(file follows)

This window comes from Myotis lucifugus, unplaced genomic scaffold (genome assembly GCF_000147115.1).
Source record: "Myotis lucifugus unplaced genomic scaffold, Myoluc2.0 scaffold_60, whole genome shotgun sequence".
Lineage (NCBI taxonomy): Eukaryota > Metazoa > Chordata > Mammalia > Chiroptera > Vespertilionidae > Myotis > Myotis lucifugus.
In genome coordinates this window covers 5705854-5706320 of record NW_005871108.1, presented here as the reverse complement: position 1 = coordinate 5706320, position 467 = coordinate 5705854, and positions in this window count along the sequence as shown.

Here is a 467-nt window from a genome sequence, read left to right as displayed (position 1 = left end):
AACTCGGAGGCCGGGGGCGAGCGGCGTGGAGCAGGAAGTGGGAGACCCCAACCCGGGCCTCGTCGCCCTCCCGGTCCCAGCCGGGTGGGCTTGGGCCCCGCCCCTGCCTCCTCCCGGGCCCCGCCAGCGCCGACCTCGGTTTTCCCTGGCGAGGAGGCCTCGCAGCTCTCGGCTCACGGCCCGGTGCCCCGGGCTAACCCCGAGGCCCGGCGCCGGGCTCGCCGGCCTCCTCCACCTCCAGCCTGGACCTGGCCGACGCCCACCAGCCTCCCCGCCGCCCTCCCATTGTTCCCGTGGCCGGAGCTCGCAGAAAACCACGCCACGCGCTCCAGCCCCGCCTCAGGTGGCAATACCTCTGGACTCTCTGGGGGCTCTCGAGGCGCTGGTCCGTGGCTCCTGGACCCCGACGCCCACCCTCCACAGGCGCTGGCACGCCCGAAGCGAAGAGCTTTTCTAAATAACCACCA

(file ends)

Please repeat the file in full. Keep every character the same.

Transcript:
This window comes from Myotis lucifugus, unplaced genomic scaffold (genome assembly GCF_000147115.1).
Source record: "Myotis lucifugus unplaced genomic scaffold, Myoluc2.0 scaffold_60, whole genome shotgun sequence".
Lineage (NCBI taxonomy): Eukaryota > Metazoa > Chordata > Mammalia > Chiroptera > Vespertilionidae > Myotis > Myotis lucifugus.
In genome coordinates this window covers 5705854-5706320 of record NW_005871108.1, presented here as the reverse complement: position 1 = coordinate 5706320, position 467 = coordinate 5705854, and positions in this window count along the sequence as shown.

Here is a 467-nt window from a genome sequence, read left to right as displayed (position 1 = left end):
AACTCGGAGGCCGGGGGCGAGCGGCGTGGAGCAGGAAGTGGGAGACCCCAACCCGGGCCTCGTCGCCCTCCCGGTCCCAGCCGGGTGGGCTTGGGCCCCGCCCCTGCCTCCTCCCGGGCCCCGCCAGCGCCGACCTCGGTTTTCCCTGGCGAGGAGGCCTCGCAGCTCTCGGCTCACGGCCCGGTGCCCCGGGCTAACCCCGAGGCCCGGCGCCGGGCTCGCCGGCCTCCTCCACCTCCAGCCTGGACCTGGCCGACGCCCACCAGCCTCCCCGCCGCCCTCCCATTGTTCCCGTGGCCGGAGCTCGCAGAAAACCACGCCACGCGCTCCAGCCCCGCCTCAGGTGGCAATACCTCTGGACTCTCTGGGGGCTCTCGAGGCGCTGGTCCGTGGCTCCTGGACCCCGACGCCCACCCTCCACAGGCGCTGGCACGCCCGAAGCGAAGAGCTTTTCTAAATAACCACCA